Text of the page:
Mitigating Risk: Protecting & Defending Critical Infrastructure

Leaders of various critical infrastructure sectors – such as energy, telecommunications, electricity generation, gas production, water supply, and waste disposal – must be able to effectively manage the vulnerabilities associated with providing high-quality services to the public while at the same time securing those sectors from physical and intellectual harm. Unlike companies that provide tangible products and traditional services, the owners and operators of critical infrastructure do not have the luxury of sequestering their assets.

In fact, simply by supplying important services that are essential for society to function properly and without interruption, these firms are both physically and virtually exposed. Moreover, because the same companies fill a critical role in managing business operations and facilitating economic recovery, they must also carefully balance: (a) pursuing new investments that take advantage of global sourcing; and (b) mitigating problems related to and/or caused by geopolitical volatility and competitive risk. For example, a dramatic increase in demand for mobile Internet, smartphones, and PDAs (personal digital assistants) has caused several U.S. telecommunications companies to shift a significant share of their capital investments to capture increasingly higher revenue streams.

Developing a flexible and robust infrastructure that meets the increasing demands of a globally interconnected community becomes essential in the short term as well as in the long term because of the anticipated growth in service revenue desired by customers. To satisfy this demand and to best position themselves for a continuing evolution, telecommunications firms must leverage international vendors and supply chains while at the same time defending their own infrastructures from risks that overseas collaboration ventures inevitably create. In addition, after initial investment decisions are made, the next steps – required maintenance, installation, and training – will almost always extend the risk timeline into the lifecycle of the equipment used as well as the overall operating network.

Two Notorious Examples: Google and WikiLeaks

In 2010, revelations of network intrusions at Google – preceded by the massive WikiLeaks exposure of countless sensitive government documents – vividly illustrate how the blurring of politically and financially entangled circumstances poses major risks for business and government alike. In the WikiLeaks exposure, Bradley Manning, a 22-year-old intelligence analyst, was able to download and disclose/distribute literally hundreds of thousands of ified documents before he was detected – and later sentenced to 35 years in prison.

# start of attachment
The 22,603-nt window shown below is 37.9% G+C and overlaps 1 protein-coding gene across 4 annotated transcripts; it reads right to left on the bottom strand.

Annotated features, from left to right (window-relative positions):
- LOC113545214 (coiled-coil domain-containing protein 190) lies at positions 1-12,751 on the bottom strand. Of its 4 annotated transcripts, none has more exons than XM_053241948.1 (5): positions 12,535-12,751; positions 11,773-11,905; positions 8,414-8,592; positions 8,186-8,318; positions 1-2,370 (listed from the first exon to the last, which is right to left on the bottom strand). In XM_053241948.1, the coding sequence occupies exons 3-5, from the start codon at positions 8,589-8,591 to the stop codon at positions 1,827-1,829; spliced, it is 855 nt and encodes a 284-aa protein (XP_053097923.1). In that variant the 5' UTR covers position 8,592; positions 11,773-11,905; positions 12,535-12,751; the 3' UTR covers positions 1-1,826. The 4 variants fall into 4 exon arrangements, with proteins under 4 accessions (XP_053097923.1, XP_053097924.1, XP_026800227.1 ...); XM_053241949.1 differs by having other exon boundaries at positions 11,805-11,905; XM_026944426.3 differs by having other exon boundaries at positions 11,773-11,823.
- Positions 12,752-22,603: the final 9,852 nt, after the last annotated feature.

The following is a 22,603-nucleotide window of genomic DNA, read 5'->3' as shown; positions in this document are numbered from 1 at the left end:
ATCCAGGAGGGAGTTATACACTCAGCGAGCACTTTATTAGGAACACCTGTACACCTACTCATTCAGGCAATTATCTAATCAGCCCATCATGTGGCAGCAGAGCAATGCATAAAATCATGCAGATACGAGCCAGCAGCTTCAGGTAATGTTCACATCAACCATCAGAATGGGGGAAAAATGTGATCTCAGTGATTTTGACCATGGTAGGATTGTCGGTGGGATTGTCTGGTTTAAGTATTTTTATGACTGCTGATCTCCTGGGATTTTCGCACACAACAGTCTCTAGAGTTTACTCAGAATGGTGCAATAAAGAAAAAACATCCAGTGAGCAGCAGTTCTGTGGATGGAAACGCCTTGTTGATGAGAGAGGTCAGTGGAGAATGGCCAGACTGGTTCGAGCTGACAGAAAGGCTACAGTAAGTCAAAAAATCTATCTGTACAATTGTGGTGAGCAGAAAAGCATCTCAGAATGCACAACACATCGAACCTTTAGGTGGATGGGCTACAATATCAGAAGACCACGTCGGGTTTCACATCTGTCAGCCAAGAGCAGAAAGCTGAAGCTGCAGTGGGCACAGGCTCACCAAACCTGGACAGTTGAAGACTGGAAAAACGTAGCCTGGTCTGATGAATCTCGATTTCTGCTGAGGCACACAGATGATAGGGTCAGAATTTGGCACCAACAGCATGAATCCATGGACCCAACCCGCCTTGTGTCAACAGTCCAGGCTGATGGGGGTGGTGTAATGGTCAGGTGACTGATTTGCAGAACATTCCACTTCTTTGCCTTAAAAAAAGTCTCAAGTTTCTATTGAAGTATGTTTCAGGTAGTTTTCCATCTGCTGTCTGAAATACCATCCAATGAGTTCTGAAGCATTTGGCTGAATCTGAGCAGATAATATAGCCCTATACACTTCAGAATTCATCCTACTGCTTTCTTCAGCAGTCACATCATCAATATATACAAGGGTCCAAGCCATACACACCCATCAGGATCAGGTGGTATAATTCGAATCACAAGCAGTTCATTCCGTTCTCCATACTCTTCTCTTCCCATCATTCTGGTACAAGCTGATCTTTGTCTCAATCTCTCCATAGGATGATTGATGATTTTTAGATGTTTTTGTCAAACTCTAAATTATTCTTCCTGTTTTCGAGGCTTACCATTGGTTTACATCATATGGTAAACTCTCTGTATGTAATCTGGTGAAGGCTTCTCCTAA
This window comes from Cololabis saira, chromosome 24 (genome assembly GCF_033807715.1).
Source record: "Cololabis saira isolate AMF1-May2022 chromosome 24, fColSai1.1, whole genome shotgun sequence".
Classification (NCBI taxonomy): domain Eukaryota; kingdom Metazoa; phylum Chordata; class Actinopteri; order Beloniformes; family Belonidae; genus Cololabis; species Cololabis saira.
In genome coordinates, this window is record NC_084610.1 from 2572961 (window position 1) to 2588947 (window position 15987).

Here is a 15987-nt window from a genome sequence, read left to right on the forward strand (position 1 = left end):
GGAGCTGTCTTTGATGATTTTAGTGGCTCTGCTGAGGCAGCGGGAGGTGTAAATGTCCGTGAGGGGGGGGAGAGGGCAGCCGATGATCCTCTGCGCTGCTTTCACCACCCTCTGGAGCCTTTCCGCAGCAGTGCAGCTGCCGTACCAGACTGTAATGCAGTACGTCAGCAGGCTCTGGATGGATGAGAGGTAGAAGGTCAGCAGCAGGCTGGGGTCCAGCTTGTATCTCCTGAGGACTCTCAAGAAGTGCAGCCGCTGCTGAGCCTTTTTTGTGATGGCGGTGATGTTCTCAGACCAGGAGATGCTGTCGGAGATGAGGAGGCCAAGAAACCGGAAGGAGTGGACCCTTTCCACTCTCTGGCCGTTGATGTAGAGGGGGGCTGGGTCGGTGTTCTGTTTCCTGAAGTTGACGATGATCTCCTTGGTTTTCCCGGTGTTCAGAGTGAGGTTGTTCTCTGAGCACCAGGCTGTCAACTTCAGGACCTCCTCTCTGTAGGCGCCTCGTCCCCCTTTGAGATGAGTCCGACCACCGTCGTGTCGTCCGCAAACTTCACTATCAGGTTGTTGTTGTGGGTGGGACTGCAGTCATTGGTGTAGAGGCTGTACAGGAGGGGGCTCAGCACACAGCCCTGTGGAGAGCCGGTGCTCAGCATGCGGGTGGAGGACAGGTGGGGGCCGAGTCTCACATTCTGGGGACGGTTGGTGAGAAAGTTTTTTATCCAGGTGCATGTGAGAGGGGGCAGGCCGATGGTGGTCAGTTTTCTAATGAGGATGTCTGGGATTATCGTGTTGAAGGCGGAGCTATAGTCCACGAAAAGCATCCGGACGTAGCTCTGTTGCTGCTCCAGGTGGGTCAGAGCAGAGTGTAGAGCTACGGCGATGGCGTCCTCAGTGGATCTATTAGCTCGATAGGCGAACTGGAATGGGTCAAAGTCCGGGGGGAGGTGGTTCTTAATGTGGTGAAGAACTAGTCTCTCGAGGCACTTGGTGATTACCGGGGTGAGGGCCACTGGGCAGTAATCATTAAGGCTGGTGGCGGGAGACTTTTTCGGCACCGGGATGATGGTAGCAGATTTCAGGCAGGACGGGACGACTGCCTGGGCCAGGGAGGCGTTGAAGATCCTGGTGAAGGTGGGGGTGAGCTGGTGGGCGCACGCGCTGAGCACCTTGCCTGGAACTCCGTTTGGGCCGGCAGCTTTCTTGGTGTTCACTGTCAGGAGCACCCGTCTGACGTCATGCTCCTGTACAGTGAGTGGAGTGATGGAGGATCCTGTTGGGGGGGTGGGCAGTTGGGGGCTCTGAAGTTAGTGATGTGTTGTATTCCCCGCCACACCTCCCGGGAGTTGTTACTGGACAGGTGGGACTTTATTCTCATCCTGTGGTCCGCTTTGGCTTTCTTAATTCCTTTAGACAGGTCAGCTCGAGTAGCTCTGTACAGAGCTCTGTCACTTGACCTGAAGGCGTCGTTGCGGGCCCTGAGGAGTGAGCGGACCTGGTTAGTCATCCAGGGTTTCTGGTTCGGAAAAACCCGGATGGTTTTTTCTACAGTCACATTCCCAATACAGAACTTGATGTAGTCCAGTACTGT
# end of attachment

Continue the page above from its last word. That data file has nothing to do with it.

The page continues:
The Google incident was considerably different, but nonetheless harmful to U.S. interests. It started when the company experienced a six-month advanced persistent threat (APT) attack, dubbed “Operation Aurora,” that apparently originated in China. The lesson provided by both situations was much the same: Regardless of origin and/or intent – and whether state or criminally sponsored – such threats dramatically illustrate the myriad of challenges that the private sector now faces in seeking to protect essential information.

Such events may seriously impair operations, financially harm any company involved, and/or damage the value of the brand. U.S. government agencies have the ability to retreat and segregate their most sensitive material in ultra-secure facilities, at a cost unknown to U.S. taxpayers. But private-sector companies do not have this same privilege, so must operate their geographically distributed personnel, facilities, and networks as securely as possible, even when: (a) engaging an ever growing number of partners; (b) outsourcing additional elements of the business (to further enhance the bottom line); and (c) meeting the profit expectations of their ever vigilant shareholders.

The same two examples illustrate an increasingly difficult problem – namely, that numerous foreign and domestic malefactors are now profiting from, disrupting, and/or otherwise harming the nation’s critical infrastructure. Experience shows, though, that the best defense against such activities is a vigorous and proactive offense. Not in the sense of a competitive espionage program but, rather, in the active and unified management of unwanted exposure within the public sphere.